Royal Mail staff claim their shares were sabotaged

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Hundreds of Royal Mail staff have complained that they have been short-changed as a result of a dramatic fall in the company’s share price.

They claim the privatised company deliberately issued a profit warning weeks before many were planning to sell their shares.

Since the announcement on 1 October the shares have fallen by 28%.

However Royal Mail said it had no choice but to tell the City as soon as it realised profits would be lower.

Some 145,000 postal staff have waited five years to sell the free shares they were given at the time of privatisation.

Monday is the first day they can sell their holdings without having to pay tax or National Insurance.

The shares have fallen by 45% since they peaked at 632p in May this year, with some staff seeing the value of their holdings slipping by more than £2,500. The shares are now just 13p above the original flotation price of 330p.

Anger

Des Arthur, a postman from Coventry, was one of those who complained about the company’s announcement to the City.

“The timing of it could be viewed as extremely cynical,” he told the BBC.

“It’s going to look like it’s not right.”

The Communication Workers Union (CWU) said hundreds more staff had expressed their anger.

“Our members certainly believe it’s just been done to deflate what they would get if they sold their shares,” said Terry Pullinger, deputy general secretary of the CWU.

“You know what people are like; people in some ways have already spent that money in anticipation.”

‘Happy’

Royal Mail said it understood the disappointment felt by its staff, but said it had no choice over when to release the profit warning.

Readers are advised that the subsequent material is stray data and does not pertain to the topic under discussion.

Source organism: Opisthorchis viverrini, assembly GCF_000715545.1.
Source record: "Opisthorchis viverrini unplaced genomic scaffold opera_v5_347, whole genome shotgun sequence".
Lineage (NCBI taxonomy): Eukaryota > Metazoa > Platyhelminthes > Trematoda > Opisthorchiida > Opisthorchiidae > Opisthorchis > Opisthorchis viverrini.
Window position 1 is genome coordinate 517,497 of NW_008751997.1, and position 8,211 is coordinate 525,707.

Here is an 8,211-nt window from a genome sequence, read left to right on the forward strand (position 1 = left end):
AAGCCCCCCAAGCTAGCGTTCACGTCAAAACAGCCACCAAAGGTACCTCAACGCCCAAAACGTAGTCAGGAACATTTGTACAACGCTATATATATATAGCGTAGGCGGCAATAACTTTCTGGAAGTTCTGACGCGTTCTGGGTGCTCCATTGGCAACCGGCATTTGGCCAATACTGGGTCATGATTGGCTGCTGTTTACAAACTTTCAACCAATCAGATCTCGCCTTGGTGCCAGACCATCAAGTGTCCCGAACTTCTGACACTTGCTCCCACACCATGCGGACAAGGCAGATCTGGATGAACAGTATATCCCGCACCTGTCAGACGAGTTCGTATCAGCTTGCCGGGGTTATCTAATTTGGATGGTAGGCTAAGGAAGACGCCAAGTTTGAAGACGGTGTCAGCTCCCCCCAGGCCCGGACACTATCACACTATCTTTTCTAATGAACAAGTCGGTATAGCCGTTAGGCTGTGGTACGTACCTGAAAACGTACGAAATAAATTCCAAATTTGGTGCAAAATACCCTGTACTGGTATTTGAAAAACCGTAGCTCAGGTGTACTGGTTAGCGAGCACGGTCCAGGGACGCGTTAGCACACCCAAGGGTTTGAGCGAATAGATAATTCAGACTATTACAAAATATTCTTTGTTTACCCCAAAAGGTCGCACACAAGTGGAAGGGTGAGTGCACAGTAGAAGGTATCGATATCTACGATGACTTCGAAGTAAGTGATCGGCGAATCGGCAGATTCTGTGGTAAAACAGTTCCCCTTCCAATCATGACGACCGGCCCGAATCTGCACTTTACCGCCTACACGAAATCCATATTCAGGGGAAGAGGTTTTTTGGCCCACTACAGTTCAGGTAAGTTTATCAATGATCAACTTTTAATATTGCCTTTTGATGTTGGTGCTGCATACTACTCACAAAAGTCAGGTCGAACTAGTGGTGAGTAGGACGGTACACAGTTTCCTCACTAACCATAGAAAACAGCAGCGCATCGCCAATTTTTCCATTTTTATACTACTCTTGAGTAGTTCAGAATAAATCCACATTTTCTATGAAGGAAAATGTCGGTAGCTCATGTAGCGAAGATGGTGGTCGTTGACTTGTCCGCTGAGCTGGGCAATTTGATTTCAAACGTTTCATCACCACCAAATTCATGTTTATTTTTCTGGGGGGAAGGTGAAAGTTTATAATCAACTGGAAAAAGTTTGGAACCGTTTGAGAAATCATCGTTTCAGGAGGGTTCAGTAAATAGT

“We had an obligation to tell the market, and that’s what we did,” a spokesperson told the BBC.

“There’s no link between that and the free shares.”

However the company said anyone who pre-elected to sell their shares before 1 October would be able to cancel their transactions.

Other employees said they were happy just to have been given free shares in the first place.

“I’m not annoyed,” said Adam Alarakhia, a postman from Leicester, whose holding is now worth around £2,700.

“The price will shoot up again in our busy period.”

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Should staff sell?

Most brokers have Royal Mail shares down as a “sell” – in other words they expect the shares to fall further.

Berenberg has a target price of £3.

But the further they fall, the higher the percentage yield. At the moment the annual dividend is a healthy 7%.

Indeed so far employees who took their full allocation will have earned £850, Royal Mail said, making up for some of their theoretical (on-paper) losses.

“Management have recently reconfirmed their commitment to growing the dividend over time, but with investment demands likely to rise, we find it difficult to see how far that can go,” said Nicholas Hyett of Hargreaves Lansdown.

“Nonetheless, for income seeking investors Royal Mail could well be attractive.”

The original privatisation of Royal Mail was criticised by the National Audit Office, which said that taxpayers had lost £1bn, because the flotation price was set too low.

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